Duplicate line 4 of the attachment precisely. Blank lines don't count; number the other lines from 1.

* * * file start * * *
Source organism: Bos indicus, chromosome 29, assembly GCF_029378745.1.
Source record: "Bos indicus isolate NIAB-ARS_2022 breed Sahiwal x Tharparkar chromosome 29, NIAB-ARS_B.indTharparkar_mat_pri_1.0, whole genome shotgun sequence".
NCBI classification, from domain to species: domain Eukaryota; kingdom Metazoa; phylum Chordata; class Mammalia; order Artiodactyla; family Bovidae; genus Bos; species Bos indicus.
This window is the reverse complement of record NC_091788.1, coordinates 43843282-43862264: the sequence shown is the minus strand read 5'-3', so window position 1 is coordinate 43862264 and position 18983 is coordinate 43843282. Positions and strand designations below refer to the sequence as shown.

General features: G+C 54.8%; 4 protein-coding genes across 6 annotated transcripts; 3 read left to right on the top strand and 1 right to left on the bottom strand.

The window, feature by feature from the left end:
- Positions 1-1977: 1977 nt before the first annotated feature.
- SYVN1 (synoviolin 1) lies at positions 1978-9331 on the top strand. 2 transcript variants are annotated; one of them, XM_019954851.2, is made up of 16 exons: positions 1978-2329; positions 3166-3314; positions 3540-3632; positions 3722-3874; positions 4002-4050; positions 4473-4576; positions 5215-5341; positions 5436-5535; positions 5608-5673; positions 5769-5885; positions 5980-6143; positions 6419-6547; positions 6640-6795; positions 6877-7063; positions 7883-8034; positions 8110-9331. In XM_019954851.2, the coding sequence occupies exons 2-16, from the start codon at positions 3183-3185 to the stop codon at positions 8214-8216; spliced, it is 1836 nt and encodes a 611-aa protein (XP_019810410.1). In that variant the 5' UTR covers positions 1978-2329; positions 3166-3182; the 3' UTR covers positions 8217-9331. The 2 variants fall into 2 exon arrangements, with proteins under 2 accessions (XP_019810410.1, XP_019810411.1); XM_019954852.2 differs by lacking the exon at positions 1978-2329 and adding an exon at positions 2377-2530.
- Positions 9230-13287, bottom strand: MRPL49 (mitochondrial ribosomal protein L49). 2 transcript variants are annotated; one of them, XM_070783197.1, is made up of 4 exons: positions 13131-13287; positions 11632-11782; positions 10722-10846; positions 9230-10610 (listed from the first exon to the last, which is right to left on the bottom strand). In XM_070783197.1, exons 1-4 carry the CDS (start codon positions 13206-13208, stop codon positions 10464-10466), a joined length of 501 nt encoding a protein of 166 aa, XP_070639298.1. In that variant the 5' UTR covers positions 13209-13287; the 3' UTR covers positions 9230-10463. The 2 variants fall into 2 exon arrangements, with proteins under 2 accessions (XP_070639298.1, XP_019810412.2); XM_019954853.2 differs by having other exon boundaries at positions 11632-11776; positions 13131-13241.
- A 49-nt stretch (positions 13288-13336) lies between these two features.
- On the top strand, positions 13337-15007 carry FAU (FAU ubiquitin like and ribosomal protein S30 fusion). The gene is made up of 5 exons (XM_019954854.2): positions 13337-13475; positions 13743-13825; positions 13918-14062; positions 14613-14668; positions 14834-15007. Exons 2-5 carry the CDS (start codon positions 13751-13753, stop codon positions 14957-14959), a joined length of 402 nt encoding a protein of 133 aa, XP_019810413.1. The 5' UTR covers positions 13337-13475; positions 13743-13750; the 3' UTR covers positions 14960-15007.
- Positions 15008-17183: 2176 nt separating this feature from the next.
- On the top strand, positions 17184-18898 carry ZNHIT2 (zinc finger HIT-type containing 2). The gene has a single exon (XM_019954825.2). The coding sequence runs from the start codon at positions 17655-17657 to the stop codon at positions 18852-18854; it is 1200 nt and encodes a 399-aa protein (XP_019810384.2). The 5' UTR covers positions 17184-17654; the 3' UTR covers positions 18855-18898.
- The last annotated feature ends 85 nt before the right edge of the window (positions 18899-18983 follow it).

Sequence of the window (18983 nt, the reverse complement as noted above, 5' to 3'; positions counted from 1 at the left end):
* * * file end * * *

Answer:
This window is the reverse complement of record NC_091788.1, coordinates 43843282-43862264: the sequence shown is the minus strand read 5'-3', so window position 1 is coordinate 43862264 and position 18983 is coordinate 43843282. Positions and strand designations below refer to the sequence as shown.